Seeking Human Scent
As they search the snow, the dogs are using their noses to find hidden human scent. Unlike with the sport of scent work, the dogs aren’t trained to a particular odor. Rather, they learn to seek human scent through the training process. The way Vore sees it, the dogs associate each human they can see with that human’s distinct smell. “But somewhere they smell a human and they can’t see him. And they follow that scent picture to an area on the ground. Then they dig a little bit and they get more of that scent, and they dig a little more and get more of that scent until they pinpoint the location where that person is buried under the snow.”
At Jackson Hole Mountain Resort, the dogs are trained to alert to the scent of a buried person by digging with two paws and barking. It’s impossible to miss. But the dogs have other more subtle cues when they’re working a scent and it’s the handler’s job to watch for them. For example, a dog might zig zag back and forth as they zero in on a scent cone. Vore says, “If you watch a dog long enough, you can pick up really weird subtle characteristics. Like my dog, when she’s really pinpointing and really trying to find scent, her tail’s just spinning around like a top.”
Challenges on the Job
Vore and his fellow avalanche dog handlers are all ski patrollers, and their first responsibility is mountain safety and taking care of the guests. Dog training is something they fit in when and as often as they can. When their handlers are on duty, the dogs spend their time relaxing on couches in the duty stations and eating meals provided by Nulo, the team sponsor. Vore says it’s a really good life. “If you believe in reincarnation, come back as an avalanche dog.”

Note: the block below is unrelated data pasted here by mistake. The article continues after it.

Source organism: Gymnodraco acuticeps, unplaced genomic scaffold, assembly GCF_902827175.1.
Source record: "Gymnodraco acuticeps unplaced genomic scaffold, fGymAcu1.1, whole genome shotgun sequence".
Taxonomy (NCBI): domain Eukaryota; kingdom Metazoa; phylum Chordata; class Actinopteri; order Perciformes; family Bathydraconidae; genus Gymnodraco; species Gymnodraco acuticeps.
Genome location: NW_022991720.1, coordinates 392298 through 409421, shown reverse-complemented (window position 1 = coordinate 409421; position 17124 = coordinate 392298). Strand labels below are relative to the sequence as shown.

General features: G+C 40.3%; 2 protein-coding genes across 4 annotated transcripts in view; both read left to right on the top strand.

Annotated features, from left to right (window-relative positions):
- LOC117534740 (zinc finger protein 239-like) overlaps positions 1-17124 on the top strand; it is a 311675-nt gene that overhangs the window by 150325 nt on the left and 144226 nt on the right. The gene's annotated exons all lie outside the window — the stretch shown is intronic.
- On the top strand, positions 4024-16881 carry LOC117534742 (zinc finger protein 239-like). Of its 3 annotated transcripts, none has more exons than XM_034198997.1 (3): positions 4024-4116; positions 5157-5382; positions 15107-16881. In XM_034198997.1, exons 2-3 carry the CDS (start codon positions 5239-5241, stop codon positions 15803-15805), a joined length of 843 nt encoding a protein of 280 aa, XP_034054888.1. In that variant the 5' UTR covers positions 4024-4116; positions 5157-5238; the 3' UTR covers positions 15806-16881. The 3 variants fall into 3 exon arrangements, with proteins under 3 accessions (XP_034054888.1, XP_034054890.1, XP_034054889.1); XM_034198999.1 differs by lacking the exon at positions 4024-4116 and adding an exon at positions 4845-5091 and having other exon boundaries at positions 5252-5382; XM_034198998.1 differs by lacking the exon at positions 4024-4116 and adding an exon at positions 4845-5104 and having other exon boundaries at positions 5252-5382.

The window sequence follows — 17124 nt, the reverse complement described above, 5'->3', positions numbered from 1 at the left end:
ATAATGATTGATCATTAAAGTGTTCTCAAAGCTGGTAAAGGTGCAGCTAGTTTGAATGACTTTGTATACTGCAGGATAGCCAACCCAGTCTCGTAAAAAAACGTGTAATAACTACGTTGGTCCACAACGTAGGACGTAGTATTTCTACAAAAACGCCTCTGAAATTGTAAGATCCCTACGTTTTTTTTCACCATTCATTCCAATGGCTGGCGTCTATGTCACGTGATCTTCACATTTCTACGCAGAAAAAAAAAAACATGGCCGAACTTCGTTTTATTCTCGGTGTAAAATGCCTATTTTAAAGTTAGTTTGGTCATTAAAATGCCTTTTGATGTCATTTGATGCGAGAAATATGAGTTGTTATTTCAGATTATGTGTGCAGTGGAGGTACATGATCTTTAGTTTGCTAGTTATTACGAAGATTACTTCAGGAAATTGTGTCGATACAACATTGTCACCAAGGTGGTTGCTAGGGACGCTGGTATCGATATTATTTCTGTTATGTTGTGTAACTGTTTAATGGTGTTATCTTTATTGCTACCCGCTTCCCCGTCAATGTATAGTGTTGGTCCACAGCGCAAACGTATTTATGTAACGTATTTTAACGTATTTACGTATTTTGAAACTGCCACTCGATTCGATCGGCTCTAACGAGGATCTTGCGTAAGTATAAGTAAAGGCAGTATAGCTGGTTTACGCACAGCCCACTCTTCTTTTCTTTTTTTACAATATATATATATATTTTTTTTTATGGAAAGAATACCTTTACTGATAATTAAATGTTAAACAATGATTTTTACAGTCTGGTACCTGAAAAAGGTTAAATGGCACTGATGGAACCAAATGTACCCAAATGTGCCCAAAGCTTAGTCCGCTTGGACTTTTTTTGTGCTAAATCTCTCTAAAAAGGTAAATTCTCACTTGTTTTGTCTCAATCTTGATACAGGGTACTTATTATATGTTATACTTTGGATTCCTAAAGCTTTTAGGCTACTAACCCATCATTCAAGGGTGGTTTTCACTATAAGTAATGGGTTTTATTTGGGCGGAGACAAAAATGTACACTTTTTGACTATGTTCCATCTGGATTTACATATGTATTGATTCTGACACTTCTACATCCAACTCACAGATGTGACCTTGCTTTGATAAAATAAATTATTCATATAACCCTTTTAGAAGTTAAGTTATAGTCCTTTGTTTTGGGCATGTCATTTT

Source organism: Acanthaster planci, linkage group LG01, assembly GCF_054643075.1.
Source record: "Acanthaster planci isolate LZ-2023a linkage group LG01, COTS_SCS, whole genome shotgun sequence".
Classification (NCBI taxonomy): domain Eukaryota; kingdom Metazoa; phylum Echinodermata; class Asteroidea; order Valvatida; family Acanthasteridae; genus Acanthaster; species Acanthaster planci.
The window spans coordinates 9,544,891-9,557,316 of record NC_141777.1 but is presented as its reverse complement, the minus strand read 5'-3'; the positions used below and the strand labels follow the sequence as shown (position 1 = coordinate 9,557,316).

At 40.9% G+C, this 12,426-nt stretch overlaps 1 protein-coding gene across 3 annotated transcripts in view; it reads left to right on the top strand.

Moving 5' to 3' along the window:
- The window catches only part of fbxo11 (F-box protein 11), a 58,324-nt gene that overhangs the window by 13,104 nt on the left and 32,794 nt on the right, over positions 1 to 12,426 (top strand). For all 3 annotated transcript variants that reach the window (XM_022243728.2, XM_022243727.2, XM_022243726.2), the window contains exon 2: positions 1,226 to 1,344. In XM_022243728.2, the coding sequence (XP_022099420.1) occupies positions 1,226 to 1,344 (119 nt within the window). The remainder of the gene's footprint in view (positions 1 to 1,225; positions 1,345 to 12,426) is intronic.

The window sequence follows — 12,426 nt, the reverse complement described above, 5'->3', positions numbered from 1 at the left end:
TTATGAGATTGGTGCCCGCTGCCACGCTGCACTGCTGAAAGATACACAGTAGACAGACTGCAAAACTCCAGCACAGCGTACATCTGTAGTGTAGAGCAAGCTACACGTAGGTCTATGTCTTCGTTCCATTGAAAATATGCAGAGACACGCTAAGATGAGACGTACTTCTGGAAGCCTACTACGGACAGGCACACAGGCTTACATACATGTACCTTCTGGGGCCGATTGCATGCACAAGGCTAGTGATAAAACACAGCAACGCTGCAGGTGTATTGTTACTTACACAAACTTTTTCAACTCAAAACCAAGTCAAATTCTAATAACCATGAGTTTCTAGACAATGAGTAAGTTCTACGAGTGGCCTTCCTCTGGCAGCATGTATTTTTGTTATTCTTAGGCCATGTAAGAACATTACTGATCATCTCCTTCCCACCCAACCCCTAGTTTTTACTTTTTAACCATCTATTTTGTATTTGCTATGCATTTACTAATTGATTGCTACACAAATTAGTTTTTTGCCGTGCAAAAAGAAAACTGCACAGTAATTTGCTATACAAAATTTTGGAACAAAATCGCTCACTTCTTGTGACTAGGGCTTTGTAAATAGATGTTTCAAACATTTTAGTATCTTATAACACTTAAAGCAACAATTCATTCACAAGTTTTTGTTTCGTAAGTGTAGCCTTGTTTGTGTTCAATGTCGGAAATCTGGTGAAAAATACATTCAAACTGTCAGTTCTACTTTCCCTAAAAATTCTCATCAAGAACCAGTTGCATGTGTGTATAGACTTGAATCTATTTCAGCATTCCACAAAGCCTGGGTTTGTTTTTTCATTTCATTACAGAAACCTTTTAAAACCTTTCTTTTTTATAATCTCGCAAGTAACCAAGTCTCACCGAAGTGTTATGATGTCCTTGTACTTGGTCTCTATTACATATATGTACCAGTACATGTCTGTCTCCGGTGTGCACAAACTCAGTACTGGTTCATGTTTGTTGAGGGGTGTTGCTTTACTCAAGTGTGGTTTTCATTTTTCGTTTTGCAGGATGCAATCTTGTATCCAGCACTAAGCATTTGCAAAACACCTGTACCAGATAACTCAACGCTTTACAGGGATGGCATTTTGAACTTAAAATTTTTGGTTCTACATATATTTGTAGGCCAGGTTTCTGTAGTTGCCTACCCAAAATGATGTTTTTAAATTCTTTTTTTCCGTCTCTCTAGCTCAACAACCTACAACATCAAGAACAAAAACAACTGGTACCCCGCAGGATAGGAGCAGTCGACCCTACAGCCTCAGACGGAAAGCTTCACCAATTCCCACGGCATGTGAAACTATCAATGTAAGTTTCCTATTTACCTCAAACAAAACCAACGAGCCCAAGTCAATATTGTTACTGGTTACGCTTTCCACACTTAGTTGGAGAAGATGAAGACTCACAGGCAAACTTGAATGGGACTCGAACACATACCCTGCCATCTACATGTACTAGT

But there are all kinds of challenges too. The handlers need to keep their dog’s out of the way of co-workers. Vore explains, “If we don’t have a ton of time to go out and train, they get kind of bored and they’ll let you know. They’ll bark at you or they’ll start to be mischievous. We get these dogs because of their drive to work which can be a double-edged sword.”
These daring dogs ride up the mountains on chairlifts, and down on snowmobiles, sleds, and even on their skiing handlers’ shoulders. They travel in helicopters to backcountry search sites. But it’s the dangers close to home that can cause the most trouble. From waffles on the ground at the waffle stand on top of the mountain to people wanting to throw sticks or snowballs for the dogs, Vore and his colleagues have their hands full. Vore’s biggest fear is Scout being hit by a skier. It’s not common, but every year he hears of at least one dog in the avalanche dog community who got hit and no longer works.
But despite all the challenges, it’s worth it for Vore. Every time he walks into the building, he’s rewarded when Scout sits up and starts wagging her tail. “To be able to incorporate your work with your dog is the best thing in the world. Don’t get me wrong, there are days when it’s very, very, very hard to have my dog at work. It is very stressful. But that reward I get of bringing her to work and having that bond is like no other. I don’t know of any other professions where you can do that.”